We’re now a few weeks into 2016, so it’s time to take stock. Have you kept your weight loss resolutions, or have you become one of the many who statistically have abandoned them by now? If you’ve dropped it, it’s never too late to pick it back up and try again. Maybe you just need a renewed perspective. For instance, did you know that there can be a variety of reasons why we weigh what we weigh? Sure, some of it is diet and exercise – or lack thereof – but for some, it’s also a hormonal issue. Sometimes, figuring out that there’s more going on than just what we’re eating or how much we’re exercising can lead to better results.
Endocrinologist Dr. Sarah Smith from the Blount Memorial Weight Management Center says endocrinology studies just that. “An endocrinologist is an internal medicine doctor who studies just hormones, which basically are chemical signals that tell the body how to work,” she said. “When we’re looking at obesity and how to lose that extra weight, we first have to determine if there are any crossed signals. If there are, we have to fix those first, then we can pursue how to lose the weight. The first aspect of what I do is to diagnose a hormonal issue. On a patient’s first visit, we take a look at whether one exists, and from there, I can perform some lab testing to get confirmation of that. Then, we also look at what we can do to treat that issue, as well as what’s being done already to treat existing issues such as diabetes, which is a hormonal disease. So, it’s essentially a two-fold process of looking for things that haven’t yet been discovered, as well as how to medically optimize issues that have already been discovered,” she explained.
Smith says, in general, hormones are underestimated. “Hormones are not the boss of anything, but they will affect everything,” she said. “A lot of hormonal issues can go undiagnosed for years and even decades because you can live with a relative deficiency of a hormone or even the absence of certain hormones, but you’re going to feel bad. Sometimes, people can develop a ‘new norm’ of feeling bad. They’re unable to exercise at their full capacity, and they don’t have the energy and drive to devote themselves to a healthier lifestyle. Sleep issues, as well, are underestimated when it comes to hormone health. I see sleep issues in almost all of my patients, and we have to treat those first before we can go forward. Stress, too, is a very powerful motivator of hormonal irregularity, and that includes all types of stress from emotional to physical to relational,” she explained.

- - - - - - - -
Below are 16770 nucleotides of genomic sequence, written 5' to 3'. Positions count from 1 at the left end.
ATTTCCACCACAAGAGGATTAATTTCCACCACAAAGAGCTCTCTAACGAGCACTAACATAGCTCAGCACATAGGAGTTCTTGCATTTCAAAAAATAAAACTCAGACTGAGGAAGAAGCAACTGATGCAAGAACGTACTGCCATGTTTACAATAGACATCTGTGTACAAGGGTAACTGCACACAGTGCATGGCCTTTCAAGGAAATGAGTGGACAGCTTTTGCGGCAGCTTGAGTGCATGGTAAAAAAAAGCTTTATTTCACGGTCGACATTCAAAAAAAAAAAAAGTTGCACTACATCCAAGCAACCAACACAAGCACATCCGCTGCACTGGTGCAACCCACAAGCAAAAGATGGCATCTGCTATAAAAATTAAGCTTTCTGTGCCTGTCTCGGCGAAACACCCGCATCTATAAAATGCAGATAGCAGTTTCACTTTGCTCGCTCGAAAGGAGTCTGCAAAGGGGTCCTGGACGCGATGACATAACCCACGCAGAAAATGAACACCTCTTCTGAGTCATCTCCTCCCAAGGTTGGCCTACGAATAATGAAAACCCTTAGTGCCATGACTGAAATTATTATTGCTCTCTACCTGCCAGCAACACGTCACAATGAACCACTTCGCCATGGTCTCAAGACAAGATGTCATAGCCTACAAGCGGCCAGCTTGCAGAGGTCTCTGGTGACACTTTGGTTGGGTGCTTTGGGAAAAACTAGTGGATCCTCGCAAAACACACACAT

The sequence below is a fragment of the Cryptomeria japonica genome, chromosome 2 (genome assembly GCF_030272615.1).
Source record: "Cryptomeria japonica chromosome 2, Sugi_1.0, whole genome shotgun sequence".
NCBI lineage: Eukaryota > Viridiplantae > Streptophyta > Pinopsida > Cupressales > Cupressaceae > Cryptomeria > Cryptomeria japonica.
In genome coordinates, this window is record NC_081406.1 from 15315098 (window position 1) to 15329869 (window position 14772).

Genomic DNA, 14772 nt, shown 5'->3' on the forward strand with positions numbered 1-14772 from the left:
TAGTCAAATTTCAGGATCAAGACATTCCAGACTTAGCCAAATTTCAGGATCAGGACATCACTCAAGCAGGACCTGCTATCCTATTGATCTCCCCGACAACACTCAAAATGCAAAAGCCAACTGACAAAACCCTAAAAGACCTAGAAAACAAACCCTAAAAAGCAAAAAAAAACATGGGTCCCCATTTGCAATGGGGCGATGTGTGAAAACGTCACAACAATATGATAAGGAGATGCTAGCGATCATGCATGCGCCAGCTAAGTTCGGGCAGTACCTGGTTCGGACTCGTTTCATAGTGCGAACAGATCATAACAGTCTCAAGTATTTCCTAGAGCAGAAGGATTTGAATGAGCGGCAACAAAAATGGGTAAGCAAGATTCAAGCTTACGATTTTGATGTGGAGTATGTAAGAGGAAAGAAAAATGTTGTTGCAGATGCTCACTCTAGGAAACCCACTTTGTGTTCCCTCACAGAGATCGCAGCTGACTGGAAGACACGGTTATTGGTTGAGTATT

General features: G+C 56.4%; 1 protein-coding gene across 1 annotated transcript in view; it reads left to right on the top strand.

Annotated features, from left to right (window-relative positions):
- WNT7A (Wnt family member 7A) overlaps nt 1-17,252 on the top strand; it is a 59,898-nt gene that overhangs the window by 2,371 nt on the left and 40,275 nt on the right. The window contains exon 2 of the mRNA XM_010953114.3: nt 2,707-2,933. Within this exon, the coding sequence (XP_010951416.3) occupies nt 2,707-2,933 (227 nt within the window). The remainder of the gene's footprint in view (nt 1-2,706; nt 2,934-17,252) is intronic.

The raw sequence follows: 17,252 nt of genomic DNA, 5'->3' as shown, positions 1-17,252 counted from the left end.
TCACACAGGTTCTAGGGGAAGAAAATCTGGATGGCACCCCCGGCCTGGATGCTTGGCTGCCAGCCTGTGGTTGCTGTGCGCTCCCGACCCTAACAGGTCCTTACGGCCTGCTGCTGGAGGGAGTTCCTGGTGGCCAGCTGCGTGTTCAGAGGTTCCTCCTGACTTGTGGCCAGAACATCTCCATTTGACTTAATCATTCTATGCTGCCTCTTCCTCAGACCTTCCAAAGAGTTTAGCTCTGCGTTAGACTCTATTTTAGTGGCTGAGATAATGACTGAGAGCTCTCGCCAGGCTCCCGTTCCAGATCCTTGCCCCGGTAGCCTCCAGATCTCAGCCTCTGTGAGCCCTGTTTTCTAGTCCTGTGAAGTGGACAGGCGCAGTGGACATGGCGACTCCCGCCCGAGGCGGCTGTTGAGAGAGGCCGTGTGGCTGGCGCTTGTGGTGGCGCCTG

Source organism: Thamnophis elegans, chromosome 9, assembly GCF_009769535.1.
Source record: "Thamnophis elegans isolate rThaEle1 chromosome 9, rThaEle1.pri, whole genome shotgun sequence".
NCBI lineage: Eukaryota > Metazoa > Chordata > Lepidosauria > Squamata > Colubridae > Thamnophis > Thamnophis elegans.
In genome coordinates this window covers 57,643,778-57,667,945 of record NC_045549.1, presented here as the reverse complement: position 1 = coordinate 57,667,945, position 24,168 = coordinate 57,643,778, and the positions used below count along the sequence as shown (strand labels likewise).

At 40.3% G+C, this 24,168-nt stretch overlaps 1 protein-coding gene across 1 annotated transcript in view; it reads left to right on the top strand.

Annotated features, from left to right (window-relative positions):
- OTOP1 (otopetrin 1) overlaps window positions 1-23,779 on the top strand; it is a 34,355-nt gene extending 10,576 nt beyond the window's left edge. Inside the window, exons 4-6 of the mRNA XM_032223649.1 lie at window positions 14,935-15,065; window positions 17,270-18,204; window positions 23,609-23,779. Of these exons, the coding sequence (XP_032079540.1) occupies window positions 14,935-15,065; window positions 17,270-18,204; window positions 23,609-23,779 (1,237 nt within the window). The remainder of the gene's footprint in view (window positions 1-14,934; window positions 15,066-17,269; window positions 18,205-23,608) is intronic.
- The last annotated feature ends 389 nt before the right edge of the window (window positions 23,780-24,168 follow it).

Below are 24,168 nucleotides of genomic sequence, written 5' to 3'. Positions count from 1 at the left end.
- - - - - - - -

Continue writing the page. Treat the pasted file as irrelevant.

Once a hormonal issue is uncovered, Smith says she can begin to fix it. “If the patient has, for instance, a hormonal deficiency, we can begin to replace that specific hormone,” she said. “If they have a hormonal irregularity, such as insulin, then I have a lot of different medications we can use to tackle that. We even have, in the case of diabetes, weight-reducing diabetes medications, which is pretty exciting for those patients. We also can look to weight loss drugs. We have several long-term drugs now that are approved by the U.S. Food and Drug Administration (FDA), whereas before, the drugs we used were short-term only, so we’re really looking at obesity as more than just something that happens. We’re treating it like a disease,” she explained.
“We have two programs we’re currently offering,” Smith added. “We have a physician-designed opti-fast, which is designed for people who need to lose more than 50 pounds, and is the most-intense of the weight management options. We also have a physician-designed ‘C.O.R.E.,’ which stands for ‘Create, Optimize and Recover Excellence.’ This one is for people who want to use real food and have long-term dietary changes. Both programs are multidisciplinary and involve myself, a nurse practitioner, registered dietitians, behaviorists, psychologists and an exercise physiologist. We really try to hit all aspects of the obesity disease, and we constantly revamp the plan to help specific patients with their individual needs,” she explained.
Dr. Smith sees patients in her office at the Blount Memorial Weight Management Center located in the Blount Memorial Physician Office Building in Maryville. For more information or to schedule an appointment, call 865-977-4673.